• Readmission rates
  • 24-hour to 48-hour gaps in orders
  • Numbers of unrelated procedures
  • Clinical documentation improvement query response times
  • Case mix index
  • Denial rates
  • Mortality rates

7. Let physicians manage physicians

As BPCI-A participating organizations track physician performance in a program, they are likely to detect performance variations among the physicians involved in a bundle. As part of initial governance design, apart from strategic and operational decisions, the organizations need to develop policies and processes for managing poor physician performance. The encounters with physicians who are falling short of performance targets should be managed in a spirit of collegiality with a focus on tightening processes and protocols to eliminate or discourage unnecessary clinical variation. Whatever processes are developed, it is critical that the performance reviews be led and managed by physicians themselves.

Bundle-specific governance groups should meet regularly (preferably monthly) to review unblinded performance metrics. Key metrics to review might include bundle-specific patient volumes, average length of stay, unexpected readmissions and ED visits, and clinical protocol utilization rates. If data shows individual physician performance is outside of control limits, a focus review may be helpful.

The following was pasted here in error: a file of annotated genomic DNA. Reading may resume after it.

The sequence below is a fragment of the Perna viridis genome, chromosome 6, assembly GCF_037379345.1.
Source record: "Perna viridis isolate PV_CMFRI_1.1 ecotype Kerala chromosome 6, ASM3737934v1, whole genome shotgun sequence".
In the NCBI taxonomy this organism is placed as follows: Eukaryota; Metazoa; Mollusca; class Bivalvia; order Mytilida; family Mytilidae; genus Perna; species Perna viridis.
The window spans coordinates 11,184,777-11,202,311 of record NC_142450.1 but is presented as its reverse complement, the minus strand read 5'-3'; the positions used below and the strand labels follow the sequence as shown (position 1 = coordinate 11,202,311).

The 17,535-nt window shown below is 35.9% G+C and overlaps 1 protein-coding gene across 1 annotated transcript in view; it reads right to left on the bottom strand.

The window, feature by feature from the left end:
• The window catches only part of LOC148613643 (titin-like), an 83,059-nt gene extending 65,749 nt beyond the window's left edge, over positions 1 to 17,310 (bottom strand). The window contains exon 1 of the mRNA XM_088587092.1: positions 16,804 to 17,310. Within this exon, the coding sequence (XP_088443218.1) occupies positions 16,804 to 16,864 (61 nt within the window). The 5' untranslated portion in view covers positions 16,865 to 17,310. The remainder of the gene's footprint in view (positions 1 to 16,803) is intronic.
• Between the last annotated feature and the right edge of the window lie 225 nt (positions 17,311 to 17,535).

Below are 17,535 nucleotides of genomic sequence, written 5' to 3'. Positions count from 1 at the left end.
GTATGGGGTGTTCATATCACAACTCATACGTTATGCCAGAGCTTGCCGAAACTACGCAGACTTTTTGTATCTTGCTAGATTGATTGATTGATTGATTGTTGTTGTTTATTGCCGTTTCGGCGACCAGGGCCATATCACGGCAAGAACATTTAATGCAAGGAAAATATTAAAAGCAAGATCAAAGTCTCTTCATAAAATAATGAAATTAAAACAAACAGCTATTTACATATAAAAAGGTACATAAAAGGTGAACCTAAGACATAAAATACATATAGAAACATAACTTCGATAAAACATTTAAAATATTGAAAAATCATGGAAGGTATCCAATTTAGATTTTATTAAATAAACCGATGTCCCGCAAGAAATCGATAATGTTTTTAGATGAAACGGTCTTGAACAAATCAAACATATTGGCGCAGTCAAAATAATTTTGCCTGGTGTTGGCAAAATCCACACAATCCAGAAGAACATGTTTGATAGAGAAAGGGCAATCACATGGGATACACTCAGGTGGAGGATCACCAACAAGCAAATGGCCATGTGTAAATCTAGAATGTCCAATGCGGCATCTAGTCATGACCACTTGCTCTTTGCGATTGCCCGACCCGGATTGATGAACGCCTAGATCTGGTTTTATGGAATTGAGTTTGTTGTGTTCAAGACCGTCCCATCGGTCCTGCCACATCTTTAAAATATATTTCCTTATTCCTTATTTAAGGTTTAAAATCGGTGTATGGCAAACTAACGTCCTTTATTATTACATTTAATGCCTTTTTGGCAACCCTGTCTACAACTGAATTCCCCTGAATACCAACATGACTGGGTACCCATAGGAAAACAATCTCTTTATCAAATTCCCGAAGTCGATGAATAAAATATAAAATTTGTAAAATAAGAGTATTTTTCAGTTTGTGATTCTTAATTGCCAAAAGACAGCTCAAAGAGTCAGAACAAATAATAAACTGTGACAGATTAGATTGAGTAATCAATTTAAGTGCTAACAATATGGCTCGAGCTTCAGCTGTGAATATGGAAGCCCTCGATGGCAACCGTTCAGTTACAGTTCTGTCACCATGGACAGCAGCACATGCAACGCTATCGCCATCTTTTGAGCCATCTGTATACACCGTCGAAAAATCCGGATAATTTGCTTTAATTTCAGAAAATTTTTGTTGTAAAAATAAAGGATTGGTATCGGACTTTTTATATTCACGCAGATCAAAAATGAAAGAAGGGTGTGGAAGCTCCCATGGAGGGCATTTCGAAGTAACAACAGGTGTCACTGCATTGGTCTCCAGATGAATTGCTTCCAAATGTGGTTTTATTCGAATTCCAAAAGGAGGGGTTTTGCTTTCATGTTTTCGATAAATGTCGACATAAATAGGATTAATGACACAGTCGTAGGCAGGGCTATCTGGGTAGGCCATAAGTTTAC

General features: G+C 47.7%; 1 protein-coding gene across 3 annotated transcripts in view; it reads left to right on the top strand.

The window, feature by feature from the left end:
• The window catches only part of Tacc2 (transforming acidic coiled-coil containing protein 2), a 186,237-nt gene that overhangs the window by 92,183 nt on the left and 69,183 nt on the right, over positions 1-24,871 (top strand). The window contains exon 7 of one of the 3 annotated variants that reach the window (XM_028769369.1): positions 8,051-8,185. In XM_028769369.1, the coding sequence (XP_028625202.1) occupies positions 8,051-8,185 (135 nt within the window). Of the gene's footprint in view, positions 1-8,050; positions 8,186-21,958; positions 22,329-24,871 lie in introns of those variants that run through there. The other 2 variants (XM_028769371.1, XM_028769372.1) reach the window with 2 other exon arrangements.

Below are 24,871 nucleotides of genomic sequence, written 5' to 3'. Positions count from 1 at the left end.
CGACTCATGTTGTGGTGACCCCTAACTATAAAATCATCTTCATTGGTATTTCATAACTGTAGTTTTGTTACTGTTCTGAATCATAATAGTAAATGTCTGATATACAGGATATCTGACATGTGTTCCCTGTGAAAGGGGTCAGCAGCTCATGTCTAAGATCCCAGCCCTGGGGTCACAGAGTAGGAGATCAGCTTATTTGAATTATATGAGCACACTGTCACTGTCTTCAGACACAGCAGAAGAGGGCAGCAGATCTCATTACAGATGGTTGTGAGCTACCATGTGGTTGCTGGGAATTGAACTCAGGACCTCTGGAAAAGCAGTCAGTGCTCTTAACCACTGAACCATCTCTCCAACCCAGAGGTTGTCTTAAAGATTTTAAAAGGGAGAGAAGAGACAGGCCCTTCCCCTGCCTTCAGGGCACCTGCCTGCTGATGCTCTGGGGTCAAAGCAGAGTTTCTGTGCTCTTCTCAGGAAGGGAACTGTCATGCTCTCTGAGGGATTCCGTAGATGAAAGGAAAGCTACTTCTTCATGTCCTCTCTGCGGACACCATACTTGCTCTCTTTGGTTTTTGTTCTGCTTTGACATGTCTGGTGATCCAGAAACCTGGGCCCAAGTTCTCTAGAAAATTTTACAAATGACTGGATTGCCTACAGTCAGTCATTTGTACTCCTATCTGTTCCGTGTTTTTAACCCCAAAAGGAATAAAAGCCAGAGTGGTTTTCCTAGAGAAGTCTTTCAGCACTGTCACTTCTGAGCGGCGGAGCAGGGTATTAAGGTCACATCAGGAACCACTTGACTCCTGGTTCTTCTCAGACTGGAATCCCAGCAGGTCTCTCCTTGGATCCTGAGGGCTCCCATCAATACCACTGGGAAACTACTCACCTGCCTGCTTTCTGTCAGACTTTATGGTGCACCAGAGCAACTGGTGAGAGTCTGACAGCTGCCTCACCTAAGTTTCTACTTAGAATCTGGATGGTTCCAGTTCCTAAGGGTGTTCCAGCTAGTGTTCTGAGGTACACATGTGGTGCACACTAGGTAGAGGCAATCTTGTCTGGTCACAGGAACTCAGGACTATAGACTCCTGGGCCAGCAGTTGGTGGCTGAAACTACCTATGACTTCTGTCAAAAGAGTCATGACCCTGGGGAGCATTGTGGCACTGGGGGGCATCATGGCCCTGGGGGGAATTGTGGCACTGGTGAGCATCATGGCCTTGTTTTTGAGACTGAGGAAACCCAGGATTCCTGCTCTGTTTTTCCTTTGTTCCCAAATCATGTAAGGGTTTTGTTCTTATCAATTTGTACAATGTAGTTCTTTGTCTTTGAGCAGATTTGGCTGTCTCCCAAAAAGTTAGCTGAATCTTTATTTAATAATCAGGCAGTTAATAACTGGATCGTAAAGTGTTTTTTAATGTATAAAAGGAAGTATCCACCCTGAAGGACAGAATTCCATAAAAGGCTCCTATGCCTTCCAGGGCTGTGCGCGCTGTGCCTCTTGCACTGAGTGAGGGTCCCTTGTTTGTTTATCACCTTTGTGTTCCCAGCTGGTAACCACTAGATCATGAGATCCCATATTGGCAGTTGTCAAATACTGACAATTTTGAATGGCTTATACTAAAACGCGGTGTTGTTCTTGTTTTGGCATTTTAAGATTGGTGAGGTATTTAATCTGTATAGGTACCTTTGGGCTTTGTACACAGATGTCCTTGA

Again, the discussions should be led by physician executives. In some instances, individual physicians who are not meeting expectations should be allowed to explain performance deficits in a more private setting. An improvement plan and monitoring program should be decided upon quickly, and two physician leaders for the bundle should be identified to coordinate with management throughout the plan’s implementation.

Elements of success

The common denominator of all the strategic steps described here is involvement. At all levels of decision-making for BPCI-A, there is no problem too small or too complicated to justify not involving physicians.

The ability to vote, be a part of the process and own the results will build tremendous satisfaction among physicians involved in a BPCI-A initiative. It also will create an environment of transparency that fosters trust and collegiality between physicians and administrative leaders. In short, involving physicians deeply in program leadership is the best way to ensure they are fully engaged in efforts to improve quality, costs and patient outcomes. 

[1]  For an in-depth discussion of HCCs, see Smith, D., and Moore, L.G., “The role of HCCs in a value-based payment system,” hfm, October 2017.